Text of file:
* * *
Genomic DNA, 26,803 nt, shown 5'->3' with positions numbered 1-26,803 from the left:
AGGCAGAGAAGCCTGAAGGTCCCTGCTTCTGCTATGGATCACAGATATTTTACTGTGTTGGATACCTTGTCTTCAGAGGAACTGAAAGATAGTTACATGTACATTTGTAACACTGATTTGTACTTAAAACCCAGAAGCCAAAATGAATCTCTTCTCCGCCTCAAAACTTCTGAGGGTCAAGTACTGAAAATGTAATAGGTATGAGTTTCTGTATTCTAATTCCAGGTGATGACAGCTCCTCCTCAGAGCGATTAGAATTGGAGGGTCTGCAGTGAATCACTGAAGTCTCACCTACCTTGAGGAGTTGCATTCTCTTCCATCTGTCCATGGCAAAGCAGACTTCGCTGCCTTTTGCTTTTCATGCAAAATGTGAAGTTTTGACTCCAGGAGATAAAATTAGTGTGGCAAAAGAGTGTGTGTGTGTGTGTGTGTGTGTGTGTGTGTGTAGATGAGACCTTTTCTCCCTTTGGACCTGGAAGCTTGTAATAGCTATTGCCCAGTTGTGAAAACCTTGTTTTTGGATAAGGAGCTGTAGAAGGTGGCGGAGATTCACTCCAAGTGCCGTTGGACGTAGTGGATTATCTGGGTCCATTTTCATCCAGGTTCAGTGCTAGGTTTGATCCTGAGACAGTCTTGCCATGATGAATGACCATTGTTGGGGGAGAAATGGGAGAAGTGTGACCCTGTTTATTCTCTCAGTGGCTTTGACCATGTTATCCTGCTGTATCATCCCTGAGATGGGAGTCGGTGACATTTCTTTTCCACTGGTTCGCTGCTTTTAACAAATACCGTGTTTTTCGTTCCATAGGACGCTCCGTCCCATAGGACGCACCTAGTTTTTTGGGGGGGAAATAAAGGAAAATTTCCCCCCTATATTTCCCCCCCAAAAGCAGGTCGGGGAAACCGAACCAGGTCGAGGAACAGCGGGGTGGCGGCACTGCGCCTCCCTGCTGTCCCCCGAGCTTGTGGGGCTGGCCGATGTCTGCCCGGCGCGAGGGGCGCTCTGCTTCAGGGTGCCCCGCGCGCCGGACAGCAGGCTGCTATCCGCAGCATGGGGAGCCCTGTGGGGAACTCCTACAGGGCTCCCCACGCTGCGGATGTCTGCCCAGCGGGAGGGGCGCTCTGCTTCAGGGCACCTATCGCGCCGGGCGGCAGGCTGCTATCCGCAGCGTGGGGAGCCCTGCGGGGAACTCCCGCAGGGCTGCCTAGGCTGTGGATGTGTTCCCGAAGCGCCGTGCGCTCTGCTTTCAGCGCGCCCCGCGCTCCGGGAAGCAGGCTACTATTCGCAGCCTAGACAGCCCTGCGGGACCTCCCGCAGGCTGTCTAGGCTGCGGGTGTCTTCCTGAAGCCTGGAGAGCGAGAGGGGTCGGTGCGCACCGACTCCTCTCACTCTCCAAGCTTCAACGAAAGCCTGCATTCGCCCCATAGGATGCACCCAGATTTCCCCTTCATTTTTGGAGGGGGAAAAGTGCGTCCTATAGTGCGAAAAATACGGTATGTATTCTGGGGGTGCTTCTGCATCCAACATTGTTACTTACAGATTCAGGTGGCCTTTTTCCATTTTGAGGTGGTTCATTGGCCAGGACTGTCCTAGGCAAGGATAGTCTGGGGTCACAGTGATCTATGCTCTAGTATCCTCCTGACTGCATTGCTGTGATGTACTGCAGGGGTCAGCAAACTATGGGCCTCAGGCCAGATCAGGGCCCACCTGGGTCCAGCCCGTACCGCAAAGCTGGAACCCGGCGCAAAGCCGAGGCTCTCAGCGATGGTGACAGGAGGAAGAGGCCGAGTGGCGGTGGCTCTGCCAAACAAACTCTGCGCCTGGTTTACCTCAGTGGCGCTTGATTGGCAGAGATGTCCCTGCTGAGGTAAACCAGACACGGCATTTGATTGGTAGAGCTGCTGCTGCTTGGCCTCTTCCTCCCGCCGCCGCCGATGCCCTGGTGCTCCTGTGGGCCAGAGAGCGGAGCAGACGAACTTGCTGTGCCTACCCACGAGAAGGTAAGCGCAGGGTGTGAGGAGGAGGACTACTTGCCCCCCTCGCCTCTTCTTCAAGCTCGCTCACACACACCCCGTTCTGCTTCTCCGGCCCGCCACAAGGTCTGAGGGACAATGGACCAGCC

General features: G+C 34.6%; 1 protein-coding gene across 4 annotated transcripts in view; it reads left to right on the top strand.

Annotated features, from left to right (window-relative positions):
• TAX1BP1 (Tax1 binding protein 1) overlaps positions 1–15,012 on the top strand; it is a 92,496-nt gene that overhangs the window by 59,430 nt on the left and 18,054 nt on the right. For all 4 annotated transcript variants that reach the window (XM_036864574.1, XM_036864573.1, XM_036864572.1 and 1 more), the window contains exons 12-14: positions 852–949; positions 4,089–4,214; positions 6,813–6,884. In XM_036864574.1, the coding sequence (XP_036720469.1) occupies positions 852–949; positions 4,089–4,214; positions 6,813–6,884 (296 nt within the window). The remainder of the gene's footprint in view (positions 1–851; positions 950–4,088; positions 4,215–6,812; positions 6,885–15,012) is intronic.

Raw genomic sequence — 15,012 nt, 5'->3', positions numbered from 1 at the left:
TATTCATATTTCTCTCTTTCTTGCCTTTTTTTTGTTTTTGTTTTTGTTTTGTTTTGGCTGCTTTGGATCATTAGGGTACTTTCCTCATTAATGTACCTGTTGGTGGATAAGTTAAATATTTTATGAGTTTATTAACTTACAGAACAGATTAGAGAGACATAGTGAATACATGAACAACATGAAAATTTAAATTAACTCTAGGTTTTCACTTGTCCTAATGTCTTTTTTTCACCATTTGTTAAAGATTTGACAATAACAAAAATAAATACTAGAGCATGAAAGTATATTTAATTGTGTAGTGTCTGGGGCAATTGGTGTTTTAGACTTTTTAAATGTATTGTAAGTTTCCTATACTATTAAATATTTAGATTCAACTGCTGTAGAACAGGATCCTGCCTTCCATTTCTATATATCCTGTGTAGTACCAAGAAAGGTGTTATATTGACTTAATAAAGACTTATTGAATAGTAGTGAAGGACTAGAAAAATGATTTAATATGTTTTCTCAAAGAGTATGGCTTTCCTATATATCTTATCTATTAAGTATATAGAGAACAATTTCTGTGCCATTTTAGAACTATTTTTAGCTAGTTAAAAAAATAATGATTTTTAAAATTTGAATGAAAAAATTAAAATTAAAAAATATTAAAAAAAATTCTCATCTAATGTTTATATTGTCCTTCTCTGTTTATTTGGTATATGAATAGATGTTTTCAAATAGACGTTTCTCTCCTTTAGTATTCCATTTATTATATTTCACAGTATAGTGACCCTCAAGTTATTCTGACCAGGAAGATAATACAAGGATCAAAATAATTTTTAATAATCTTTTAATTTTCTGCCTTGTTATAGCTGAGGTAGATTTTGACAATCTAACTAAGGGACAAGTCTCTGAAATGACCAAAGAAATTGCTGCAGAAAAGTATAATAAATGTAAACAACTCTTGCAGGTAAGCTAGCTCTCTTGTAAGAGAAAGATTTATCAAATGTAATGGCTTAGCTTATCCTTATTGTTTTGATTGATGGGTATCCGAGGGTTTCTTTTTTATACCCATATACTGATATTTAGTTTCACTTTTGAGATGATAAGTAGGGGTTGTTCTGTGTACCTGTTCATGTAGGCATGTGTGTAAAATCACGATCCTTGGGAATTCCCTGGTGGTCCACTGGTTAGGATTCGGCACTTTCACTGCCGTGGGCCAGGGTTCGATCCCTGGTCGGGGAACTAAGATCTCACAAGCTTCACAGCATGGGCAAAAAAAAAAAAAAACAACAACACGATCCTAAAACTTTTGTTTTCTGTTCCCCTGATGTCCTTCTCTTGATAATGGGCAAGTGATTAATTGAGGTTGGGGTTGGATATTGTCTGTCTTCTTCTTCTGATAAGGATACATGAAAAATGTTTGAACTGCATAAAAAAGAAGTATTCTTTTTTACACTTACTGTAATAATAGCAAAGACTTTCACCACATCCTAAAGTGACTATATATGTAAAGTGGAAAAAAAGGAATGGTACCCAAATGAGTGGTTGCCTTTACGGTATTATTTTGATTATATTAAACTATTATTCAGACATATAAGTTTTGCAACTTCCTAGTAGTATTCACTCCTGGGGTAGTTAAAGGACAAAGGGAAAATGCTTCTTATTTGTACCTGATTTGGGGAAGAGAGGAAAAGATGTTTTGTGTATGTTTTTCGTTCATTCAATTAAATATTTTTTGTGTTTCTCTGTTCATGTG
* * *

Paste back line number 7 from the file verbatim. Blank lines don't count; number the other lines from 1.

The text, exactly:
TATTCATATTTCTCTCTTTCTTGCCTTTTTTTTGTTTTTGTTTTTGTTTTGTTTTGGCTGCTTTGGATCATTAGGGTACTTTCCTCATTAATGTACCTGTTGGTGGATAAGTTAAATATTTTATGAGTTTATTAACTTACAGAACAGATTAGAGAGACATAGTGAATACATGAACAACATGAAAATTTAAATTAACTCTAGGTTTTCACTTGTCCTAATGTCTTTTTTTCACCATTTGTTAAAGATTTGACAATAACAAAAATAAATACTAGAGCATGAAAGTATATTTAATTGTGTAGTGTCTGGGGCAATTGGTGTTTTAGACTTTTTAAATGTATTGTAAGTTTCCTATACTATTAAATATTTAGATTCAACTGCTGTAGAACAGGATCCTGCCTTCCATTTCTATATATCCTGTGTAGTACCAAGAAAGGTGTTATATTGACTTAATAAAGACTTATTGAATAGTAGTGAAGGACTAGAAAAATGATTTAATATGTTTTCTCAAAGAGTATGGCTTTCCTATATATCTTATCTATTAAGTATATAGAGAACAATTTCTGTGCCATTTTAGAACTATTTTTAGCTAGTTAAAAAAATAATGATTTTTAAAATTTGAATGAAAAAATTAAAATTAAAAAATATTAAAAAAAATTCTCATCTAATGTTTATATTGTCCTTCTCTGTTTATTTGGTATATGAATAGATGTTTTCAAATAGACGTTTCTCTCCTTTAGTATTCCATTTATTATATTTCACAGTATAGTGACCCTCAAGTTATTCTGACCAGGAAGATAATACAAGGATCAAAATAATTTTTAATAATCTTTTAATTTTCTGCCTTGTTATAGCTGAGGTAGATTTTGACAATCTAACTAAGGGACAAGTCTCTGAAATGACCAAAGAAATTGCTGCAGAAAAGTATAATAAATGTAAACAACTCTTGCAGGTAAGCTAGCTCTCTTGTAAGAGAAAGATTTATCAAATGTAATGGCTTAGCTTATCCTTATTGTTTTGATTGATGGGTATCCGAGGGTTTCTTTTTTATACCCATATACTGATATTTAGTTTCACTTTTGAGATGATAAGTAGGGGTTGTTCTGTGTACCTGTTCATGTAGGCATGTGTGTAAAATCACGATCCTTGGGAATTCCCTGGTGGTCCACTGGTTAGGATTCGGCACTTTCACTGCCGTGGGCCAGGGTTCGATCCCTGGTCGGGGAACTAAGATCTCACAAGCTTCACAGCATGGGCAAAAAAAAAAAAAAACAACAACACGATCCTAAAACTTTTGTTTTCTGTTCCCCTGATGTCCTTCTCTTGATAATGGGCAAGTGATTAATTGAGGTTGGGGTTGGATATTGTCTGTCTTCTTCTTCTGATAAGGATACATGAAAAATGTTTGAACTGCATAAAAAAGAAGTATTCTTTTTTACACTTACTGTAATAATAGCAAAGACTTTCACCACATCCTAAAGTGACTATATATGTAAAGTGGAAAAAAAGGAATGGTACCCAAATGAGTGGTTGCCTTTACGGTATTATTTTGATTATATTAAACTATTATTCAGACATATAAGTTTTGCAACTTCCTAGTAGTATTCACTCCTGGGGTAGTTAAAGGACAAAGGGAAAATGCTTCTTATTTGTACCTGATTTGGGGAAGAGAGGAAAAGATGTTTTGTGTATGTTTTTCGTTCATTCAATTAAATATTTTTTGTGTTTCTCTGTTCATGTG